St. Patrick's Day means everything has a tinge of green about it, but what about Ireland's favorite humble spud? Should we eat green potatoes?
St. Patrick's Day for some people can't start without some green treats - be it a Shamrock Shake, a green bagel, or green beer!
There are all sorts of other green treats – courtesy of both nature and food coloring – to keep you in the Irish spirit throughout the day, but there’s one Irish favorite you must avoid at all costs is green: potatoes.
Potatoes (solanum tuberosum) turn green and produce sprouts when exposed to sunlight or extreme temperatures. The green itself is chlorophyll and is totally harmless, but indicates increased levels of a toxin called solanine.
All potatoes produce solanine as a defense against pests and fungus. Eating potatoes with high levels of solanine can cause potato plant poisoning.
According to the National Institute of Health-run website Medicine Plus, symptoms of potato plant poisoning include delirium, fever, hallucinations, headache, vision changes, nausea, vomiting, shock, loss of sensation and a drop in body temperature.
Potatoes that are green in parts and only lightly sprouted can be remedied – just cut away the sprouts and green areas until all margins are clear.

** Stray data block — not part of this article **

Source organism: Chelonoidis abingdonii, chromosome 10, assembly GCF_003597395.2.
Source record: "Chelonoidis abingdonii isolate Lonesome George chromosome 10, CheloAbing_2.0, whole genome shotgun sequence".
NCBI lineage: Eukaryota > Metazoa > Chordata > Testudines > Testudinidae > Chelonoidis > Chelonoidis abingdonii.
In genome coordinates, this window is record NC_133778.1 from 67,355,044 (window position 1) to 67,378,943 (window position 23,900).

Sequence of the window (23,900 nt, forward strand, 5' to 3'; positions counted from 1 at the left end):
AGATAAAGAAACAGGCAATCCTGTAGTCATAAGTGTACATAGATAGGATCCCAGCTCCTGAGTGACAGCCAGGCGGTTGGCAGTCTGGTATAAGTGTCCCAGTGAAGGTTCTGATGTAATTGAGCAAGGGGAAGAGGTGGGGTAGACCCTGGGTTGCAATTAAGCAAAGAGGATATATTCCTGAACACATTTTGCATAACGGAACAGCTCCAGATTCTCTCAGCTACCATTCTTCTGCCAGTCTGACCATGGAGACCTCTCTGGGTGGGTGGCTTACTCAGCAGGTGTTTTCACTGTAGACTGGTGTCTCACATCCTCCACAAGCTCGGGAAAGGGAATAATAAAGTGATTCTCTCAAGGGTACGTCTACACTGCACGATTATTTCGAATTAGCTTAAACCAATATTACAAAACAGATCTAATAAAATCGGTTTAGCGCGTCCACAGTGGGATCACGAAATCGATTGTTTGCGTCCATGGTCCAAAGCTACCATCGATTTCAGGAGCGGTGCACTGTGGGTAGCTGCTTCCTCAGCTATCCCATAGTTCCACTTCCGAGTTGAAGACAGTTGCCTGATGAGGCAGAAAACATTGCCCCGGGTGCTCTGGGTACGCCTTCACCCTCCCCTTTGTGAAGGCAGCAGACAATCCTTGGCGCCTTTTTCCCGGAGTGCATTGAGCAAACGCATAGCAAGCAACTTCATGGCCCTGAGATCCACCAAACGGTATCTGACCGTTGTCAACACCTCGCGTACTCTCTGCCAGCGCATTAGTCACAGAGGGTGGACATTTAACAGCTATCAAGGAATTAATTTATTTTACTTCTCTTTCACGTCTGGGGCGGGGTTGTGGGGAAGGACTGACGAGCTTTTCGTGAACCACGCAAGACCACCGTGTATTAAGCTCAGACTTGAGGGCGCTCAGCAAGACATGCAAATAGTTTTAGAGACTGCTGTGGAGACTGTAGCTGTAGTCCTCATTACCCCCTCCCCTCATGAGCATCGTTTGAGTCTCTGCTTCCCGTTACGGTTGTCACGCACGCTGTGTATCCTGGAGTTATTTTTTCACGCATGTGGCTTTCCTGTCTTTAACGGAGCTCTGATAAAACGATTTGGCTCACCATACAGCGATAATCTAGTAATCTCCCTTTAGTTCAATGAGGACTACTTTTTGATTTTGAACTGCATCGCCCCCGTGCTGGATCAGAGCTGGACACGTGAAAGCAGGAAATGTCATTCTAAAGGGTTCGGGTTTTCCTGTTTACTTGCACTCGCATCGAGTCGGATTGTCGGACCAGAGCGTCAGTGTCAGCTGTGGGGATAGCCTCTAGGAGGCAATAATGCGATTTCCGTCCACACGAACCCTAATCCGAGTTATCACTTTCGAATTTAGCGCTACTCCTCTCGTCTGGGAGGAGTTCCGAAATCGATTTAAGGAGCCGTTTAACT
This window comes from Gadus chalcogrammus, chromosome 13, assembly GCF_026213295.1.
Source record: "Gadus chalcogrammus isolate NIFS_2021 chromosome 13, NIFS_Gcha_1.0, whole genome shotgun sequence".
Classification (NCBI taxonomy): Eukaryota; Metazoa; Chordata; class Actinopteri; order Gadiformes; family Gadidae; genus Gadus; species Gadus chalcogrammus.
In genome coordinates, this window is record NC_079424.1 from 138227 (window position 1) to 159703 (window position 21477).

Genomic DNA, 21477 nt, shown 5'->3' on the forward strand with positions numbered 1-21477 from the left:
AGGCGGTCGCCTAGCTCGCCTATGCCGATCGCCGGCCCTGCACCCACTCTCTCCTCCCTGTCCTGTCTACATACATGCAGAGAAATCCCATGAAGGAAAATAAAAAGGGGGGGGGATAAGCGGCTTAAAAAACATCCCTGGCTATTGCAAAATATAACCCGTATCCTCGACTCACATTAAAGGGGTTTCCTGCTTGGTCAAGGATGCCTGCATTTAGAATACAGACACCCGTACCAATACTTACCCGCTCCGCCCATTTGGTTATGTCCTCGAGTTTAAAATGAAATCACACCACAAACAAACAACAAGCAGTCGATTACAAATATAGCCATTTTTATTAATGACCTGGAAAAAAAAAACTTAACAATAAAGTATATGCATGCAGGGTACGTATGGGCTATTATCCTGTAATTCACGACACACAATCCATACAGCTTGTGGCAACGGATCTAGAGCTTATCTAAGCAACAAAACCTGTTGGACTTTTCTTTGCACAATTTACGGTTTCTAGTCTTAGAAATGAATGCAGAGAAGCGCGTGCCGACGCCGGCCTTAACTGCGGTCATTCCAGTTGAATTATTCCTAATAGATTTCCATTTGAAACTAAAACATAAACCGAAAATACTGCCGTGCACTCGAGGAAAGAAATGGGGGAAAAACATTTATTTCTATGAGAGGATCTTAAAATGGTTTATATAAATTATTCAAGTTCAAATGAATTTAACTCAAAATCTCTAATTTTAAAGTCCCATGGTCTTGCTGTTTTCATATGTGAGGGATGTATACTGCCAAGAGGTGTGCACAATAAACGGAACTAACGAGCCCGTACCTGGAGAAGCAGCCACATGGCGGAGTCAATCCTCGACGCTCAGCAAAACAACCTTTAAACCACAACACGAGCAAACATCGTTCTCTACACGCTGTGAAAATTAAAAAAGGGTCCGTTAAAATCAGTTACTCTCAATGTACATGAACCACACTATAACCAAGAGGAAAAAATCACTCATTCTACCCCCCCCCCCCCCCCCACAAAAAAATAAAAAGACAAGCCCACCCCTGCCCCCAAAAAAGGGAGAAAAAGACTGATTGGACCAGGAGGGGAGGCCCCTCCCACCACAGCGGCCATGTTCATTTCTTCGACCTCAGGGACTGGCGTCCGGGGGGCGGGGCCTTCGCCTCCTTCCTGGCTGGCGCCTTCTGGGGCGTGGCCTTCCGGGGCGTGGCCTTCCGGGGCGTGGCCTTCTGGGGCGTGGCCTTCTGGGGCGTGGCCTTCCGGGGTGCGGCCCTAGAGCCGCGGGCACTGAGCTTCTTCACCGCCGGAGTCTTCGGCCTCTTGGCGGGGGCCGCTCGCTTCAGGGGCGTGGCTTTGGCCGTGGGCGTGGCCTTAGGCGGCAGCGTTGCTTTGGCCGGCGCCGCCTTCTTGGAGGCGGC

Potatoes that are fully green, however, should be discarded. A study from the University of Nebraska at Lincoln revealed that 16oz of fully green potato (the size of a medium to large baked potato) would be enough to poison a person weighing 100 pounds. The bitter taste of green potatoes is also a natural deterrent.
While some studies have shown the temperatures reached when potatoes are deep-fried to be enough to lessen the levels of solanine, boiling potatoes has little to no effect on the toxin.
If you simply must have green spuds, here’s a delicious and healthy take on Irish-Italian mashed potatoes, using dandelion greens (you can also use spinach) to create the green potato effect.
* Originally published in March 2015.
What's your favorite green treat for St. Patrick's Day? Let us know in the comments!